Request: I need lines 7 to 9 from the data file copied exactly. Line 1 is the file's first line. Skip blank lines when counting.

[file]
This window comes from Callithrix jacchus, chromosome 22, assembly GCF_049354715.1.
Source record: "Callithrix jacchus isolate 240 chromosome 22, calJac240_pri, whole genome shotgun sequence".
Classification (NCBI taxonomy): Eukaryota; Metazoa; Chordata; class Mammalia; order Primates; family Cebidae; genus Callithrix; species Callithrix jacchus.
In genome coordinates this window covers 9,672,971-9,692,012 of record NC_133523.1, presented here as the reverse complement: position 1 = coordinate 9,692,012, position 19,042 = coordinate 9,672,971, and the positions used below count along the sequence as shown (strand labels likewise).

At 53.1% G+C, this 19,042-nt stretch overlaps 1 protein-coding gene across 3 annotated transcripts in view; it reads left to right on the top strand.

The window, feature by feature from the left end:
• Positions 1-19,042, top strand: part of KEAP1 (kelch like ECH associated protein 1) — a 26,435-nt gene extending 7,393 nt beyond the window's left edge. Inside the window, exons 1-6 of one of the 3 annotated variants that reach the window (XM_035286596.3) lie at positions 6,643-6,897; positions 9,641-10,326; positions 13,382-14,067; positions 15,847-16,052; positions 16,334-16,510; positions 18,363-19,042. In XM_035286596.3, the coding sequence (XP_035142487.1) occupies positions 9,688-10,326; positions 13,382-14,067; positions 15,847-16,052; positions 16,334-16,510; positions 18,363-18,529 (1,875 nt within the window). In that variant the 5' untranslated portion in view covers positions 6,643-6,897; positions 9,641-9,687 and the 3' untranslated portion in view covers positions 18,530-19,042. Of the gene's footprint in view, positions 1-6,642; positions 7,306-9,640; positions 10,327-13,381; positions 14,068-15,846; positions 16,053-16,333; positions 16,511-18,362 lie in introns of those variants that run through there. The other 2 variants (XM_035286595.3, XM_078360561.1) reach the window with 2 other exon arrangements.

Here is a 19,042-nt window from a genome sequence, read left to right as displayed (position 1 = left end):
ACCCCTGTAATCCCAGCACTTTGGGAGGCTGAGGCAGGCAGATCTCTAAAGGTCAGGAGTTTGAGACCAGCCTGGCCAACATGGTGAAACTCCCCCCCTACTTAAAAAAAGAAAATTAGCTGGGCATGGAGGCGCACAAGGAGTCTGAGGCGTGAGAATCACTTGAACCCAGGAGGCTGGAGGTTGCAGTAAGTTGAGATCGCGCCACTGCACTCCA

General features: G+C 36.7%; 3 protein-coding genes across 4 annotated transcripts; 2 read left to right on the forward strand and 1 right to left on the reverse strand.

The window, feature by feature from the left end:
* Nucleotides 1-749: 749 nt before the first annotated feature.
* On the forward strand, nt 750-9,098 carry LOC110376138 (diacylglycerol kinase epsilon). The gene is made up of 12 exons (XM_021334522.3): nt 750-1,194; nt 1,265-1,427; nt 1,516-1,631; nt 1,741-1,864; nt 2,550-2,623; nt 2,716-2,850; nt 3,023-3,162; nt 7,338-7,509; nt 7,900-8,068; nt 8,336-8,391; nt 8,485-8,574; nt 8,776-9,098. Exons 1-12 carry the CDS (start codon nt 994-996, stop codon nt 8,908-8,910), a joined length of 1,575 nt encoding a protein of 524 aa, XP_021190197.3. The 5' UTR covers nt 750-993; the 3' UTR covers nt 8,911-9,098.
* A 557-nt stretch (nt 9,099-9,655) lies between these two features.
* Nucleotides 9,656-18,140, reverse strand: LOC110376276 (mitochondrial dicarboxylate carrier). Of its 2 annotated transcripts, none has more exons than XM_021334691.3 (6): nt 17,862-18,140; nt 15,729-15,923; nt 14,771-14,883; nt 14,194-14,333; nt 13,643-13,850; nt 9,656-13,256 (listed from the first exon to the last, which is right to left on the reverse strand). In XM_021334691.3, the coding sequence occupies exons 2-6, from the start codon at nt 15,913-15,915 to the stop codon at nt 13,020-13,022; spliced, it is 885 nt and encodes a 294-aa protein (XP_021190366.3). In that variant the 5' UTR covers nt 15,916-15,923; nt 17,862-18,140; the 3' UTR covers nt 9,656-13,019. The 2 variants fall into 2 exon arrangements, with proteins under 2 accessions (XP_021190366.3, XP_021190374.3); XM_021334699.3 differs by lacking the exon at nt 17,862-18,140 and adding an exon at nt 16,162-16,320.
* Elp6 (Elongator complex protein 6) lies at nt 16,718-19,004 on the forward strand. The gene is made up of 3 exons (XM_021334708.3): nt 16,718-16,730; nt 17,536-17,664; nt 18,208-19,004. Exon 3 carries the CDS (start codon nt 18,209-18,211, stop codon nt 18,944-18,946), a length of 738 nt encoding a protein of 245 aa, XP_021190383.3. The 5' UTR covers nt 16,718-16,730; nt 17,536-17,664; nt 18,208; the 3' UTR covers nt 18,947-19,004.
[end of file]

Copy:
• Positions 1-19,042, top strand: part of KEAP1 (kelch like ECH associated protein 1) — a 26,435-nt gene extending 7,393 nt beyond the window's left edge. Inside the window, exons 1-6 of one of the 3 annotated variants that reach the window (XM_035286596.3) lie at positions 6,643-6,897; positions 9,641-10,326; positions 13,382-14,067; positions 15,847-16,052; positions 16,334-16,510; positions 18,363-19,042. In XM_035286596.3, the coding sequence (XP_035142487.1) occupies positions 9,688-10,326; positions 13,382-14,067; positions 15,847-16,052; positions 16,334-16,510; positions 18,363-18,529 (1,875 nt within the window). In that variant the 5' untranslated portion in view covers positions 6,643-6,897; positions 9,641-9,687 and the 3' untranslated portion in view covers positions 18,530-19,042. Of the gene's footprint in view, positions 1-6,642; positions 7,306-9,640; positions 10,327-13,381; positions 14,068-15,846; positions 16,053-16,333; positions 16,511-18,362 lie in introns of those variants that run through there. The other 2 variants (XM_035286595.3, XM_078360561.1) reach the window with 2 other exon arrangements.

Here is a 19,042-nt window from a genome sequence, read left to right as displayed (position 1 = left end):
ACCCCTGTAATCCCAGCACTTTGGGAGGCTGAGGCAGGCAGATCTCTAAAGGTCAGGAGTTTGAGACCAGCCTGGCCAACATGGTGAAACTCCCCCCCTACTTAAAAAAAGAAAATTAGCTGGGCATGGAGGCGCACAAGGAGTCTGAGGCGTGAGAATCACTTGAACCCAGGAGGCTGGAGGTTGCAGTAAGTTGAGATCGCGCCACTGCACTCCA